I am a historian of commodities, colonialism, and capitalism. My areas of interest include oils and fats, fiber crops and textile industries, food and consumption, and environmental and labor history broadly. I teach a range of courses in world history and industrial history as Associate Professor of Global History at Michigan Tech. I work with the Commodities of Empire project, organizing conferences on commodity histories. I also serve as the global book review editor for Agricultural History, covering titles outside North America.
Oil Palm: a Global History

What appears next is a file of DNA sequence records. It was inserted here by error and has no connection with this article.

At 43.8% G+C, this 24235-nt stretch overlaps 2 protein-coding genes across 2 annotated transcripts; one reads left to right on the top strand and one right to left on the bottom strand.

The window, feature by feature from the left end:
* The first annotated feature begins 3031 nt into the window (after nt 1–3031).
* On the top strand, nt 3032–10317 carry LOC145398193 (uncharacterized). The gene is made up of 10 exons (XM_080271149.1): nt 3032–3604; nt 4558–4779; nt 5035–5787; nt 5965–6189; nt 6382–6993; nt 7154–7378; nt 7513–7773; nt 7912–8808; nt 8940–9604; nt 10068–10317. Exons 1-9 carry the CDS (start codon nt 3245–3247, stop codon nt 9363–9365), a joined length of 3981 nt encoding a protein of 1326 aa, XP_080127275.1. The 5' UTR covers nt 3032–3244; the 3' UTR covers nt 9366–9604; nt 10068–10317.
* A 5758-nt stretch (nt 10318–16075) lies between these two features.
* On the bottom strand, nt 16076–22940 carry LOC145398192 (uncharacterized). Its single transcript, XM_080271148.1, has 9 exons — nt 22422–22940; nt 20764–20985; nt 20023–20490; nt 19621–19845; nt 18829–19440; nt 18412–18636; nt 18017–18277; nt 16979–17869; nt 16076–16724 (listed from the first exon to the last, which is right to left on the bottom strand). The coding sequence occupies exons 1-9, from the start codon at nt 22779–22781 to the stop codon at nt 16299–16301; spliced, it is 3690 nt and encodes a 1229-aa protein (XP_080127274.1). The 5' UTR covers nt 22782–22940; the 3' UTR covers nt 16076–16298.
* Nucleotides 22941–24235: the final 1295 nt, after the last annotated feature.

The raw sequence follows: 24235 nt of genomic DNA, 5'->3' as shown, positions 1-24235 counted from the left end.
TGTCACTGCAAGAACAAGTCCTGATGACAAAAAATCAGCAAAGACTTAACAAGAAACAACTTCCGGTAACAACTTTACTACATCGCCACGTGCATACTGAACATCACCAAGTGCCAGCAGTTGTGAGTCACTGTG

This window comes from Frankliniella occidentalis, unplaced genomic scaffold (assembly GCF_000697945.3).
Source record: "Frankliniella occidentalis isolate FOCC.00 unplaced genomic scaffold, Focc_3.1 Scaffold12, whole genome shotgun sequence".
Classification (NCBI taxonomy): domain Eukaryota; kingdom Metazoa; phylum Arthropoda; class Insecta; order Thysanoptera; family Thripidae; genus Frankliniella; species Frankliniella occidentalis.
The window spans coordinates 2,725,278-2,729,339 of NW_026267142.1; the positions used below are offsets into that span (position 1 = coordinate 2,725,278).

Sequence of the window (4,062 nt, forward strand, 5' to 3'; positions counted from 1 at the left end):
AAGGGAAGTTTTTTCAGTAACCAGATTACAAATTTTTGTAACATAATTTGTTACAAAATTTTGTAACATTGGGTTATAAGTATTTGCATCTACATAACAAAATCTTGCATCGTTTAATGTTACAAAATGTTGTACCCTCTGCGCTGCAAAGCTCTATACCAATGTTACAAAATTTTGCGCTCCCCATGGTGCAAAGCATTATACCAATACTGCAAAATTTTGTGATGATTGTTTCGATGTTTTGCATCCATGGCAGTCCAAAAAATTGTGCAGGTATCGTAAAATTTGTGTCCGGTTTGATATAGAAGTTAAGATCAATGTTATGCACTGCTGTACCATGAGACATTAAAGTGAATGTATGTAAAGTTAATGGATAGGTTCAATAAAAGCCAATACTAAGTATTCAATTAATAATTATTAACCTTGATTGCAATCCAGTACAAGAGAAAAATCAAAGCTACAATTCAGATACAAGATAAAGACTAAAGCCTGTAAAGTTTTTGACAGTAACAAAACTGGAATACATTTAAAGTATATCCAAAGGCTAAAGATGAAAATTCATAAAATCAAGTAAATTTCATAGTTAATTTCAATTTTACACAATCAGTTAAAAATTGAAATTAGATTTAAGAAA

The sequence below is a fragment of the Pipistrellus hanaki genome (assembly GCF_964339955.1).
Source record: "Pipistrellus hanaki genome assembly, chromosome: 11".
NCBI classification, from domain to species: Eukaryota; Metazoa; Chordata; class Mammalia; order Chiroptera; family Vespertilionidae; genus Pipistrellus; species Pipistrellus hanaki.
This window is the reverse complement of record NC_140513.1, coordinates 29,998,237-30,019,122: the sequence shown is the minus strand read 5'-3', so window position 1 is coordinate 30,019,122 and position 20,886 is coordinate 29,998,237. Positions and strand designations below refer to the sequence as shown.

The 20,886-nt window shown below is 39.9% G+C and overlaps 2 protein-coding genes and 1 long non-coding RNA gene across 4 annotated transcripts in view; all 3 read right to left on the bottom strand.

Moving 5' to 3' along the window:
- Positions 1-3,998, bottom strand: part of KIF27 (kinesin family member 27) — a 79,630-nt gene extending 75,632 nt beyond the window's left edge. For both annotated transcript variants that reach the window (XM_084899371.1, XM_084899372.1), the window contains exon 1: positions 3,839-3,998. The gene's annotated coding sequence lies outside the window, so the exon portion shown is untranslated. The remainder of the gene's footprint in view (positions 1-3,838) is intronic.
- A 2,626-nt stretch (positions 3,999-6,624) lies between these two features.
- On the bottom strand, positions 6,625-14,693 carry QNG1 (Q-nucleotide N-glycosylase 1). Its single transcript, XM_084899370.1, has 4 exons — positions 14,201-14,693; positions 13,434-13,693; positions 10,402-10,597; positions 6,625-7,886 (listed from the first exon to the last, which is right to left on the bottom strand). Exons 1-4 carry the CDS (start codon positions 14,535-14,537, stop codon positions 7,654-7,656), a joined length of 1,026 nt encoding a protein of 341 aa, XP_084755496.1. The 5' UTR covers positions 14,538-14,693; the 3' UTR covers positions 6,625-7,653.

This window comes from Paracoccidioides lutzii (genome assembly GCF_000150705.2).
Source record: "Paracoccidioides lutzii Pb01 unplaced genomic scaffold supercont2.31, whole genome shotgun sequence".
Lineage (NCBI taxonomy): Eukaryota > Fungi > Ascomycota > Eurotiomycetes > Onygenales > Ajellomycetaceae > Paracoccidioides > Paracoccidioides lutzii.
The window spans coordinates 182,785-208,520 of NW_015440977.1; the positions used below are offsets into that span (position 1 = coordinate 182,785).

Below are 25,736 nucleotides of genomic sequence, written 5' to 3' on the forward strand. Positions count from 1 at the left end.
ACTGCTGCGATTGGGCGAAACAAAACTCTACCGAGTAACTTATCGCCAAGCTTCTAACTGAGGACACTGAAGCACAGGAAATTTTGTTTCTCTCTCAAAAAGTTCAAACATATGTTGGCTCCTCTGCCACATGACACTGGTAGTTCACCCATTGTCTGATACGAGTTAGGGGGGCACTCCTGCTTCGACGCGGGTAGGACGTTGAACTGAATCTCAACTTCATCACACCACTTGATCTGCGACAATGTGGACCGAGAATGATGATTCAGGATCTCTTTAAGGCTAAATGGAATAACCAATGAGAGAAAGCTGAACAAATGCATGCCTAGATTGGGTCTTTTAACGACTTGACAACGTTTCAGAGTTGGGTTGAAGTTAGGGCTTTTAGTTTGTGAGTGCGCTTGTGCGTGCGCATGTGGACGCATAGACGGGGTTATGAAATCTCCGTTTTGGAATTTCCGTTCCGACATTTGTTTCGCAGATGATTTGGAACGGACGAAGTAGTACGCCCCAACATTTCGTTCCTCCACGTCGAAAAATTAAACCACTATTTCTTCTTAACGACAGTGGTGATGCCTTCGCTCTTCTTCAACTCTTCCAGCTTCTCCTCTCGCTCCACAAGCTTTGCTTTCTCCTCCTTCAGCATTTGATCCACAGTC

An award-winning history of the world’s most important oil crop. Based on research spanning five centuries and four continents, Oil Palm tells the story of how palm oil became a global commodity and the consequnces it brought for people and landscapes across the planet. Read more
Cotton and Race across the Atlantic
A transatlantic history of Britain’s failed attempt to build a new cotton empire in West Africa in the early twentieth century. Drawing on corporate and colonial archives, the book shows the limits of industry in influencing British imperial policy, the impact of racial thinking on economic planning, and the success of African farmers in resisting colonial impositions. Read more